My Silly Girl breaks her kiss long enough to ask:
should we be buying silver? i checked ajpm and prices are way up. are they gonna' keep going up? omg is gold worth more now or is money worth less!?!?!?!David Craft gets the last question correct with a terse, "Yes, it is." Playing straight is the essence of comedy, right Dave?
But on the first question, it's not whether people should be buying silver (I've been saying they should for 10 years) but whether they should be buying it *today*. I haven't bought any physical silver since it was under $5 an ounce. It's almost tripled since then and it is not the compelling investment it once was.
That's the problem with many investments: no one wants them when they're unpopular, but let them triple and people can't get enough of them. But that's just my pet peeve; I'm a bottom feeder and speculator and simply do not understand the herd mentality.
My advice is to get some, but to wait until a pullback to do so. No market goes straight up; no market goes straight down. The time to buy is still when no one else seems to want it. So wait for the market to get its butt kicked, when silver drops a dollar in a day, or falls below $12 or so an ounce, or when your favourite ignoramus econ reporter declares the bull market over...in other words, wait until you are scared to buy. That's when everyone else is, too, and when you'll get the best deal.
The idea is to maximize return, for sure. But it's also to minimize risk by buying at a point where it is more likely to immediately go up than to go down. As much noise as I make about the death of the dollar, it's not coming by this Sunday. It IS coming before you retire. So sometime between Sunday and that day will be the day to spend your dying dollars on silver and gold and oil and anything else that's real.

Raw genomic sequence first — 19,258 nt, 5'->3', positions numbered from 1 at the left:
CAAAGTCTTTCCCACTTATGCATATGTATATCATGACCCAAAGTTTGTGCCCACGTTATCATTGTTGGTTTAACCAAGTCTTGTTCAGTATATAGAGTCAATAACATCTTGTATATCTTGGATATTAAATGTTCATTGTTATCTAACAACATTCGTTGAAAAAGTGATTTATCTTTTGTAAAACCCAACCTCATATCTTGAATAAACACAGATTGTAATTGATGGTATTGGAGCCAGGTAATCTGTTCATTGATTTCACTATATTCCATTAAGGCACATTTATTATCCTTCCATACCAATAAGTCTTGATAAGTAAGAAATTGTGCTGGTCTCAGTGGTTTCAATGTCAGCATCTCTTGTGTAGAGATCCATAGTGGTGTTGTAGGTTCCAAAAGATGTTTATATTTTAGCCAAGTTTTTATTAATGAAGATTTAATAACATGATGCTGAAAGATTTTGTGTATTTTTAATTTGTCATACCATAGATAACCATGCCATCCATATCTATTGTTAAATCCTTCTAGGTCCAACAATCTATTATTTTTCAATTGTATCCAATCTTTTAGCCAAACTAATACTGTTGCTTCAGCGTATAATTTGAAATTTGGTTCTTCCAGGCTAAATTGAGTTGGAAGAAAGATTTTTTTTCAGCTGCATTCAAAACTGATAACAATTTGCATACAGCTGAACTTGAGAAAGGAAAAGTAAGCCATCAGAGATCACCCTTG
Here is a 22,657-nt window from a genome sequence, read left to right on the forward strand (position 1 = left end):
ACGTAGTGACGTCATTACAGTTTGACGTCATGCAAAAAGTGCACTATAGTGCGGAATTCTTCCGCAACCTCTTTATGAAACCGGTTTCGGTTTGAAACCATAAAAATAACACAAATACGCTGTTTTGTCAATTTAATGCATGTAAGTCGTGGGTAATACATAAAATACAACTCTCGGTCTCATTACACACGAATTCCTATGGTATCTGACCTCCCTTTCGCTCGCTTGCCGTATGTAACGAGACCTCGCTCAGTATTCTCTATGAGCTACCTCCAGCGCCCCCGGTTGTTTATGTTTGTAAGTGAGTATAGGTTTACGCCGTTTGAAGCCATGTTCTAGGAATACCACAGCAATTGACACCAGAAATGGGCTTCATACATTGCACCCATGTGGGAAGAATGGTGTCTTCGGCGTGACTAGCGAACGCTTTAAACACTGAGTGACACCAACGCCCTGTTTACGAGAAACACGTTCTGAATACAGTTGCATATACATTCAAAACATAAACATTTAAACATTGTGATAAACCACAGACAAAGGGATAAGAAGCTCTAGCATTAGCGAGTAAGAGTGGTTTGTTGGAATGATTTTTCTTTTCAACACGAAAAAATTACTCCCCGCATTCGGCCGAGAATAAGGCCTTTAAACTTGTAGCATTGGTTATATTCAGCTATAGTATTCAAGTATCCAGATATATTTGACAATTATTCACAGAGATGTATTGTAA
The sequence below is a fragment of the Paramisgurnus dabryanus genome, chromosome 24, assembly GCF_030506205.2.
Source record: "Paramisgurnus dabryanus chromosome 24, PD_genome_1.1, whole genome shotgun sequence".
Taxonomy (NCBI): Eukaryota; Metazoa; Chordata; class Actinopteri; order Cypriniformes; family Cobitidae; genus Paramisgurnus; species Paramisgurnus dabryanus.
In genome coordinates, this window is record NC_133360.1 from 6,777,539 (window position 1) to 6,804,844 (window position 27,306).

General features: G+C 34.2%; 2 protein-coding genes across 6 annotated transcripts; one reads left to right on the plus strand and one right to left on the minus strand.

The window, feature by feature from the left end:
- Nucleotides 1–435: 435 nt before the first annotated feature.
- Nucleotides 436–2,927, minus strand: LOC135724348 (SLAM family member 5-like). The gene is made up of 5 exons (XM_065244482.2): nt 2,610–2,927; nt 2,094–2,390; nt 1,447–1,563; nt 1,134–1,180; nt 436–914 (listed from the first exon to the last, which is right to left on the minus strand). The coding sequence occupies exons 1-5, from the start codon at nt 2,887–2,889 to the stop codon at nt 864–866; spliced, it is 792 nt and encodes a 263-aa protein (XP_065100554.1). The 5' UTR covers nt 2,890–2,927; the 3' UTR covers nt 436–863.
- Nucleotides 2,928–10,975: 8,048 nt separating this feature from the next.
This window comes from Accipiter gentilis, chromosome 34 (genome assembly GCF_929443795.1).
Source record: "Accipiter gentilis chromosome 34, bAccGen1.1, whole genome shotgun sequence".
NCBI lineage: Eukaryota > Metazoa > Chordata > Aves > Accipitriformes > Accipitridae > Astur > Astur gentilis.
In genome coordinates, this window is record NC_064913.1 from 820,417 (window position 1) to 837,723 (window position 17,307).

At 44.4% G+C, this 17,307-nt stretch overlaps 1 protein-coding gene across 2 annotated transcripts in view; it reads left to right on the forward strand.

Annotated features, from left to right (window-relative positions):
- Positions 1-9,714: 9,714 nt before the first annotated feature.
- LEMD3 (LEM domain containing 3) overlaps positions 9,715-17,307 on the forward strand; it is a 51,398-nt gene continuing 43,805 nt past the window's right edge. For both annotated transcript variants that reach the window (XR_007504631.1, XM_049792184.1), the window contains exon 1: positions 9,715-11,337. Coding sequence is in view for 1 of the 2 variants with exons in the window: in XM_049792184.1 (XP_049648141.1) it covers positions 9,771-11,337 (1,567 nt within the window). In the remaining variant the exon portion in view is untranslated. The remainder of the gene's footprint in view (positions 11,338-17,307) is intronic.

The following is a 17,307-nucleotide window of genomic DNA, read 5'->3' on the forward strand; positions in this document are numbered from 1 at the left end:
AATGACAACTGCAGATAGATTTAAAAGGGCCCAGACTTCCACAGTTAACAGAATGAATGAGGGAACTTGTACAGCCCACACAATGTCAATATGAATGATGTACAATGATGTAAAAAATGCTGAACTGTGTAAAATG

Pick it wisely.
UPDATE: Ignore the morons except to do the opposite of what they say:
SD's Union Trib tells us the bull run might be over today:
If Bernanke signals the Fed's intent to continue raising rates, it could cool the gold market by making the dollar more attractive to foreign investors. But if Bernanke suggests a pause in rate increases, gold could continue its climb.Even ignoring the weasel world 'could,' this makes no sense whatsoever. The Fed has raised rates at 15 straight meetings going back 2 years. During that same time, gold has more than doubled. It's gone up $200 since November and $100 in the last month. But a 16th rate or 17th or 18th increase, that's going to cool the gold market? Shallow, shallow, shallow.
The sign to watch is not interest rates; it's the medium-term strength of the dollar compared to other currencies and commodities. So long as it continues down, it doesn't matter what the Fed does. Well, with the notable exception that it's the Fed's debt/credit issuance that's destroying the dollar in the first place.